Can’t get there? Fill out the contact form to find out where you can purchase it.
Koval – Illinois
Chicago’s Koval Distillery was established in 2008, the first in the city since the 19th century. The team uses organic grains to distill its single barrel whiskies using the “heart” cut of the distillate, which refers to the middle part that is full of ethyl alcohol and aromatics. They offer a surprisingly large selection of whiskey, including oat, millet, four grain, and white rye blends. Koval holds distillery tours on Wednesday, Saturday and Sunday, as well as cocktail classes and whiskey workshops.
Can’t get there? Find out where you can get it here.
Iowa had its share of whiskey production before Prohibition, but it hasn’t seen much since then. Things are changing rapidly now. Mississippi River Distillery, founded in 2010, distills Cody Road Bourbon. The whiskey was named in honor of “Buffalo Bill” Cody, who was born in the distillery’s hometown of LeClaire, Iowa. Cody Road is made from 70 per cent local corn and aged in small 30-gallon charred oak barrels. For a 90-proof spirit, it’s remarkably smooth and has a pleasant grassy taste. Tours are given daily at the distillery.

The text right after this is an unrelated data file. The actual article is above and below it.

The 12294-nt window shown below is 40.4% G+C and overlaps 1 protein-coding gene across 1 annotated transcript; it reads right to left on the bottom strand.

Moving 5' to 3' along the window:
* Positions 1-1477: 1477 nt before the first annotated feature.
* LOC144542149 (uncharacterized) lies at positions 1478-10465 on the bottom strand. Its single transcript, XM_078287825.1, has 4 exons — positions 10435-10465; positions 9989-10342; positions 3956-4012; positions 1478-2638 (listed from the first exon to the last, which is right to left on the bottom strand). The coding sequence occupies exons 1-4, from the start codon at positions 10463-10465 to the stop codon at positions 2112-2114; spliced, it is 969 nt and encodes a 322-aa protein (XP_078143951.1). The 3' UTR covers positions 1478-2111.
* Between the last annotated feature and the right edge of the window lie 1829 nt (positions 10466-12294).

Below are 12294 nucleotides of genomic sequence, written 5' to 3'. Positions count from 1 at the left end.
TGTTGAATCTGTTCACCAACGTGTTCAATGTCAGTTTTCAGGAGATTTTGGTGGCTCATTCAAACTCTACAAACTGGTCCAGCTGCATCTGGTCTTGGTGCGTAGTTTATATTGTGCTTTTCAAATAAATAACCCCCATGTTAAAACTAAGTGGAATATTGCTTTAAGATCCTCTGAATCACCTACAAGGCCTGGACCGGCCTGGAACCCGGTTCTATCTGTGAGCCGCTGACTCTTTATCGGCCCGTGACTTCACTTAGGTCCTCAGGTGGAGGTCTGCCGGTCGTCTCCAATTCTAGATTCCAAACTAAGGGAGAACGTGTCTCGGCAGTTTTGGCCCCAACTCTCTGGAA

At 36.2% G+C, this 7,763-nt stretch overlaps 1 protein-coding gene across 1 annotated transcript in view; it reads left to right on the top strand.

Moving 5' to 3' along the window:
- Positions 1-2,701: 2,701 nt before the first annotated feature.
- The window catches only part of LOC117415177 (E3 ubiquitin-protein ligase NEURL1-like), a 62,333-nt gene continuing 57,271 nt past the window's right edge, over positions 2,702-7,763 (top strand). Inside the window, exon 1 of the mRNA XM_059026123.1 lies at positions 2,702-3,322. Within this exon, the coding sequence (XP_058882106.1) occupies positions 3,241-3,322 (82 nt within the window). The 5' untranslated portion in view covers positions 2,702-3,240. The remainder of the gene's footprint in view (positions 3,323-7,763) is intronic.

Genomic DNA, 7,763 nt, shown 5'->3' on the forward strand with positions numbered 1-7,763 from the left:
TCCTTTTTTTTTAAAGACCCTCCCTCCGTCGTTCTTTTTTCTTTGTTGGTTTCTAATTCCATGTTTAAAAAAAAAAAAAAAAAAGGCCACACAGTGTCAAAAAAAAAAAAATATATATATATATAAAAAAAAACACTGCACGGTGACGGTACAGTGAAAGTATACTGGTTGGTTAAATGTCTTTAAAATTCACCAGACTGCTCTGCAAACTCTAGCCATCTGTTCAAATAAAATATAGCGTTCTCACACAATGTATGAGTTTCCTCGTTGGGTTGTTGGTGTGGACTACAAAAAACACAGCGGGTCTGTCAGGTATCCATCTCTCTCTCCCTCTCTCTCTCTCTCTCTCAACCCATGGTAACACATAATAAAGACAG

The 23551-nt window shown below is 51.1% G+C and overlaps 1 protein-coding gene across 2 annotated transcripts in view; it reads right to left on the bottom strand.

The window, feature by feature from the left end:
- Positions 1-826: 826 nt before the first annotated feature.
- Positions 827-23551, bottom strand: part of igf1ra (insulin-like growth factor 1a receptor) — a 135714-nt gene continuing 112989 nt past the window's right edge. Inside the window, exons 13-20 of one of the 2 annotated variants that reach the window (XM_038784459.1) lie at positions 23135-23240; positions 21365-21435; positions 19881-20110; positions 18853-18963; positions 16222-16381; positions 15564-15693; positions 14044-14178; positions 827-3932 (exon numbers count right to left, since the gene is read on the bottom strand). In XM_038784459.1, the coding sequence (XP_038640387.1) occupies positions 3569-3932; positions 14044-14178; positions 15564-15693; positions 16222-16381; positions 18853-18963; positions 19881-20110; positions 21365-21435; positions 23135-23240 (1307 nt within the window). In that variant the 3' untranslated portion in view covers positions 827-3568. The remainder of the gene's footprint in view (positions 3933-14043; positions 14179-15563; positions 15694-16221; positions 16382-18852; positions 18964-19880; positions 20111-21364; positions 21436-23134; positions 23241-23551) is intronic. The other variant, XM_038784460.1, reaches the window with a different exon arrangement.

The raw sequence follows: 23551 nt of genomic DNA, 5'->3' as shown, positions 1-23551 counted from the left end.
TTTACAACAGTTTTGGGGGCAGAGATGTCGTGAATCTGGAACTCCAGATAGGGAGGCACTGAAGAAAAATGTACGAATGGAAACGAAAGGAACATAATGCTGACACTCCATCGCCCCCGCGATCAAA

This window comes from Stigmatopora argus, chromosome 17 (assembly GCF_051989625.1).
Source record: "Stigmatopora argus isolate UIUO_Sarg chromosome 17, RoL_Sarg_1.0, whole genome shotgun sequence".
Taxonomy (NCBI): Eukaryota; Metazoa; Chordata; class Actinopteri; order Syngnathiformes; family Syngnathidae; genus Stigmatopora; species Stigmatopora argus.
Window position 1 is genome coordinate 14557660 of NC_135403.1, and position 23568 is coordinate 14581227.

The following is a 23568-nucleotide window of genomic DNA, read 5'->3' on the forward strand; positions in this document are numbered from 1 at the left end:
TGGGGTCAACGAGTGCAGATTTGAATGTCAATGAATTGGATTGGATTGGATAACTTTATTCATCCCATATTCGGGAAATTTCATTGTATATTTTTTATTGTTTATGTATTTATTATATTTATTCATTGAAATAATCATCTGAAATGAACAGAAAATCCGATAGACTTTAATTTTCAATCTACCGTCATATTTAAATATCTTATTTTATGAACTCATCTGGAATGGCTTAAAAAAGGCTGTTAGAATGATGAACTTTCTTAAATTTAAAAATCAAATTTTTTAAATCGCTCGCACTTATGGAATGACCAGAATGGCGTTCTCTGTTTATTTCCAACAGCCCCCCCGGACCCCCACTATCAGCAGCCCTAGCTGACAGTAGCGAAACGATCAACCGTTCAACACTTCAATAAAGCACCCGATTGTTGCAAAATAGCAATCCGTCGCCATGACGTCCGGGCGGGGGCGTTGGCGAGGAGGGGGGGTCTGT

Can’t get there? Check out the list of online retailers here.
Templeton Rye – Iowa
Even though it’s the most famous Hawkeye State whiskey, Templeton Rye is actually distilled in Indiana, before being shipped to Iowa for bottling. But the rye is based on the Prohibition-era recipe favoured by the most notorious American gangster, Al Capone. It’s no wonder, as this is a quality rye that won’t break your budget. Sweet and sharp, it’s the perfect blend for sipping neat or making a Manhattan. Distillery tours are given Monday through Friday, all year round.